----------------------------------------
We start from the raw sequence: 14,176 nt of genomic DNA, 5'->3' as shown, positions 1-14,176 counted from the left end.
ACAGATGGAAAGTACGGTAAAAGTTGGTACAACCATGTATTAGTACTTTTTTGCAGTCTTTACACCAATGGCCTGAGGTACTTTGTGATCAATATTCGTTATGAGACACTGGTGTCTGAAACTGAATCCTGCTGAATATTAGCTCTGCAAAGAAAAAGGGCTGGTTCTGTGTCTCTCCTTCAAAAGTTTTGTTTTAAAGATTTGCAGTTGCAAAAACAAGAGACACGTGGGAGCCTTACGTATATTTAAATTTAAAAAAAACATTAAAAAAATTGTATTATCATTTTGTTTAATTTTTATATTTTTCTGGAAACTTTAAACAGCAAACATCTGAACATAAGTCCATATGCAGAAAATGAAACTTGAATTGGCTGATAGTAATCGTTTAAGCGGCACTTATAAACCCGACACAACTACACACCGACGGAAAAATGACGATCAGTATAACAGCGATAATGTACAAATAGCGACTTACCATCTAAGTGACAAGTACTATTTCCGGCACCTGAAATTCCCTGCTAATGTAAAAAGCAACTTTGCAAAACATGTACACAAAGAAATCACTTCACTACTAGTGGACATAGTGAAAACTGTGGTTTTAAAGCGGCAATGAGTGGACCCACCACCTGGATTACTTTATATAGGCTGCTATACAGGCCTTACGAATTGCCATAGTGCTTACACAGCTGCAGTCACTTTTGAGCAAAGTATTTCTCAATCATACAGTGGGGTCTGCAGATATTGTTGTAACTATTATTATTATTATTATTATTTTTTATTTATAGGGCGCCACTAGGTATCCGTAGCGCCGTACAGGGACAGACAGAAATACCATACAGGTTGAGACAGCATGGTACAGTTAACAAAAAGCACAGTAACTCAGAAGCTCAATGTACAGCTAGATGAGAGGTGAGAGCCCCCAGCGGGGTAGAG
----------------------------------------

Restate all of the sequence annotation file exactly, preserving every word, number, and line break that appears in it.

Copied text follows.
We start from the raw sequence: 14,176 nt of genomic DNA, 5'->3' as shown, positions 1-14,176 counted from the left end.
ACAGATGGAAAGTACGGTAAAAGTTGGTACAACCATGTATTAGTACTTTTTTGCAGTCTTTACACCAATGGCCTGAGGTACTTTGTGATCAATATTCGTTATGAGACACTGGTGTCTGAAACTGAATCCTGCTGAATATTAGCTCTGCAAAGAAAAAGGGCTGGTTCTGTGTCTCTCCTTCAAAAGTTTTGTTTTAAAGATTTGCAGTTGCAAAAACAAGAGACACGTGGGAGCCTTACGTATATTTAAATTTAAAAAAAACATTAAAAAAATTGTATTATCATTTTGTTTAATTTTTATATTTTTCTGGAAACTTTAAACAGCAAACATCTGAACATAAGTCCATATGCAGAAAATGAAACTTGAATTGGCTGATAGTAATCGTTTAAGCGGCACTTATAAACCCGACACAACTACACACCGACGGAAAAATGACGATCAGTATAACAGCGATAATGTACAAATAGCGACTTACCATCTAAGTGACAAGTACTATTTCCGGCACCTGAAATTCCCTGCTAATGTAAAAAGCAACTTTGCAAAACATGTACACAAAGAAATCACTTCACTACTAGTGGACATAGTGAAAACTGTGGTTTTAAAGCGGCAATGAGTGGACCCACCACCTGGATTACTTTATATAGGCTGCTATACAGGCCTTACGAATTGCCATAGTGCTTACACAGCTGCAGTCACTTTTGAGCAAAGTATTTCTCAATCATACAGTGGGGTCTGCAGATATTGTTGTAACTATTATTATTATTATTATTATTTTTTATTTATAGGGCGCCACTAGGTATCCGTAGCGCCGTACAGGGACAGACAGAAATACCATACAGGTTGAGACAGCATGGTACAGTTAACAAAAAGCACAGTAACTCAGAAGCTCAATGTACAGCTAGATGAGAGGTGAGAGCCCCCAGCGGGGTAGAG